Hi there everyone! Let me introduce you to my handsome husband, Nick (Nick, meet the Mood Sewing Network – Mood Sewing Network, meet Nick!) This month I have been practicing some selfless sewing. I don’t often sew for my fellow, but he had a birthday this past month, and I’ve also discovered that sewing for someone else is a great way to work through those creative blocks which have been plaguing my sewing room the past few weeks.
I generally have a hard time picking out fabrics for Nick, and he’s not the biggest fan of accompanying me to fabric stores, or spending hours trolling through pages and pages of fabric pictures online (I mean… I can’t imagine why not…) Which is why I jumped on this lovely Italian cotton shirting from Mood Fabrics’ online store after it caught both of our eyes!
The check size is nice – not too big, not too small, it feels slightly dressier, without making him look like a banker (not that there’s anything wrong with dressing like a banker, that’s just not Nick’s style!) and the 100% cotton content is a draw for him since he often has to go from the office to an outdoor job site. To be honest, once I got it in my hot little hands, I couldn’t wait to start working with it! I was so impressed with the feel of this stuff! It has such a smooth, softly crisp, gorgeous hand, and was an absolute delight to work with. Those Italians sure know what they’re doing with their shirting fabrics! If I could have thought of something to make with this fabric for myself, I probably would have stolen it from him!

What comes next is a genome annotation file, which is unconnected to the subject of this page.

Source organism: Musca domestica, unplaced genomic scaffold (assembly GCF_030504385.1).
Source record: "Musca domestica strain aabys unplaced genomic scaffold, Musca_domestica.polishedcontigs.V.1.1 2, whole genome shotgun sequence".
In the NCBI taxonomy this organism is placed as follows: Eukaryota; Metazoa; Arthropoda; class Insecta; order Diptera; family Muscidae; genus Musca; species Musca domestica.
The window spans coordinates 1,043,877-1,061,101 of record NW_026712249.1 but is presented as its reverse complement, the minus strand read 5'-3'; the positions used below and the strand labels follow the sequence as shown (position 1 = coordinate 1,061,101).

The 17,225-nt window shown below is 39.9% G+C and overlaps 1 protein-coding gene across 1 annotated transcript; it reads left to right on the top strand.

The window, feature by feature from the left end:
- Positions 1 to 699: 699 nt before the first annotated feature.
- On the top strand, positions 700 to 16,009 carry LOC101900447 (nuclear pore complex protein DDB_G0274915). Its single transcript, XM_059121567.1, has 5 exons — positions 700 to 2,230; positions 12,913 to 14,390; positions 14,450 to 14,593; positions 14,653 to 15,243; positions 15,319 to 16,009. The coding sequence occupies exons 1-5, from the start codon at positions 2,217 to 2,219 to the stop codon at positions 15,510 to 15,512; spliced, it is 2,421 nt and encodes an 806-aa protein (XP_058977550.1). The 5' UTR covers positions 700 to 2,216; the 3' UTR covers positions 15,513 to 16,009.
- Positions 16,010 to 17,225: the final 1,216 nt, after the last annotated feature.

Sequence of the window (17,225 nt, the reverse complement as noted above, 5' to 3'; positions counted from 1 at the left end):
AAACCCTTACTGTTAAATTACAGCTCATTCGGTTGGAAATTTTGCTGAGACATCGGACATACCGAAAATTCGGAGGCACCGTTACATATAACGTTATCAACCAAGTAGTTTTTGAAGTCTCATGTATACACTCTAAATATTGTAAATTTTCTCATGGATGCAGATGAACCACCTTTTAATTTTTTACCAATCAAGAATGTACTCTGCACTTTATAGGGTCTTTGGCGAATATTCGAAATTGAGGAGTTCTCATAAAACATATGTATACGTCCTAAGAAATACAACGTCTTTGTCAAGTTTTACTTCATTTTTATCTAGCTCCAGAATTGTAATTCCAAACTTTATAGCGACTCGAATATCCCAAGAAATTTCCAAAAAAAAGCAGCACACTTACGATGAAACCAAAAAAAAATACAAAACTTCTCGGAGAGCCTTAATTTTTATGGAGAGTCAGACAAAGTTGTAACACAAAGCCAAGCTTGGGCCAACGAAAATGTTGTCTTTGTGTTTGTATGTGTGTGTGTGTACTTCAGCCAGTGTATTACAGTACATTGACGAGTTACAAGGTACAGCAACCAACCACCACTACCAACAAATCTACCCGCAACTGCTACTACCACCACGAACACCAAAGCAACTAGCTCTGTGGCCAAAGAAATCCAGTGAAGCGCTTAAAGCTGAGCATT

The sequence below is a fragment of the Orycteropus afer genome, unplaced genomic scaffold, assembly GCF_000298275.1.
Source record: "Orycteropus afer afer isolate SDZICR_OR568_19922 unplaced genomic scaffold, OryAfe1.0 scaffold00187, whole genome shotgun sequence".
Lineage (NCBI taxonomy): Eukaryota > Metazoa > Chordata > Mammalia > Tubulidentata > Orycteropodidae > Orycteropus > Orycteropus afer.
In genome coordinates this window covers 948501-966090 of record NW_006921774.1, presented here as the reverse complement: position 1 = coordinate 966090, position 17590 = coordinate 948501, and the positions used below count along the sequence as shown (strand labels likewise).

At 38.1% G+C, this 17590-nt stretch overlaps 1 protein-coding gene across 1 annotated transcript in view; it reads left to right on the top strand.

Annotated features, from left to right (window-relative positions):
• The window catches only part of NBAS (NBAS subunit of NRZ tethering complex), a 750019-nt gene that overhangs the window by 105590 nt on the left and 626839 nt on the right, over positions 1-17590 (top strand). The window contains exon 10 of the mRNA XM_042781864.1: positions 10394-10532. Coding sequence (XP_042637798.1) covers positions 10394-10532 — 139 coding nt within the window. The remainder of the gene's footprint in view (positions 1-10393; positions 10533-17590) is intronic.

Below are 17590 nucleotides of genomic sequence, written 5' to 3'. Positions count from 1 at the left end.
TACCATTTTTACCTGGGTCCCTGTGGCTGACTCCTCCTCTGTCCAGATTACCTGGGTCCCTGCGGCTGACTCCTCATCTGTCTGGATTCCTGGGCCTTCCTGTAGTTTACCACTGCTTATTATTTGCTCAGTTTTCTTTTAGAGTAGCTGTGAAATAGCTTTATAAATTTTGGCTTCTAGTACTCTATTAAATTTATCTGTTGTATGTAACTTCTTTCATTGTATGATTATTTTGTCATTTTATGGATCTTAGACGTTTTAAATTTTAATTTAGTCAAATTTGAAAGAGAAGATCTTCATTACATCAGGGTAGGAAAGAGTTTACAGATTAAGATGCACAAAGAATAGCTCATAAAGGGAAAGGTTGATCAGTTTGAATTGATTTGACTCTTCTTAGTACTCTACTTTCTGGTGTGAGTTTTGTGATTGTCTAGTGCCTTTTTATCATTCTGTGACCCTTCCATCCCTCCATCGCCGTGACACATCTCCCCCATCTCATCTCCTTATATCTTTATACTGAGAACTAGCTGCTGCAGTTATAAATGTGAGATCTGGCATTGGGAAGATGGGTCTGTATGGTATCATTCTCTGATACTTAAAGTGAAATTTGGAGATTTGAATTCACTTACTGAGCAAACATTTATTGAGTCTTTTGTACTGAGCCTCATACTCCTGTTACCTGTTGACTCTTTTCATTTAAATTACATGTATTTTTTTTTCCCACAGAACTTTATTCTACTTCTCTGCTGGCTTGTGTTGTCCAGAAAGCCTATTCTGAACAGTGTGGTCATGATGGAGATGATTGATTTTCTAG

The pattern is an altered version of Colette’s Negroni pattern, which I drafted a collar, collar stand, and button placket for, to give it more of a traditional men’s shirt style (rather than the Negroni’s original, groovy, camp shirt style). I’ve used this pattern to make a couple of shirts for Nick in the past, and he seems pretty pleased with the fit of it.
Nick picked out the tortoise shell buttons, and I think he made an excellent choice! I placed the front pocket, button placket, and back yoke on the bias to give a visual break in the checks, and also to avoid all that plaid matching! Although I must say, I’m pretty pleased with the way the side seams line up.
Not too shabby, eh? The side seams and arm holes were both sewn with a flat felled seam to make them extra strong.
I’m pretty proud of all the little details on this shirt, like this sleeve placket. After sewing several shirts like this for both Nick and myself over the last couple of years, I’m finally starting to feel confident in my topstitching and some of the more precise sewing that they involve. One of the reasons I love sewing the same pattern multiple times is because you can really see how your skills improve with each iteration. It’s like a nice little pat on the back!
And even though I’ll always be a selfish seamstress in my heart, I gotta admit that it’s nice to make someone else happy every once in a loooong while! How about you guys, are you planning any selfless sewing this summer?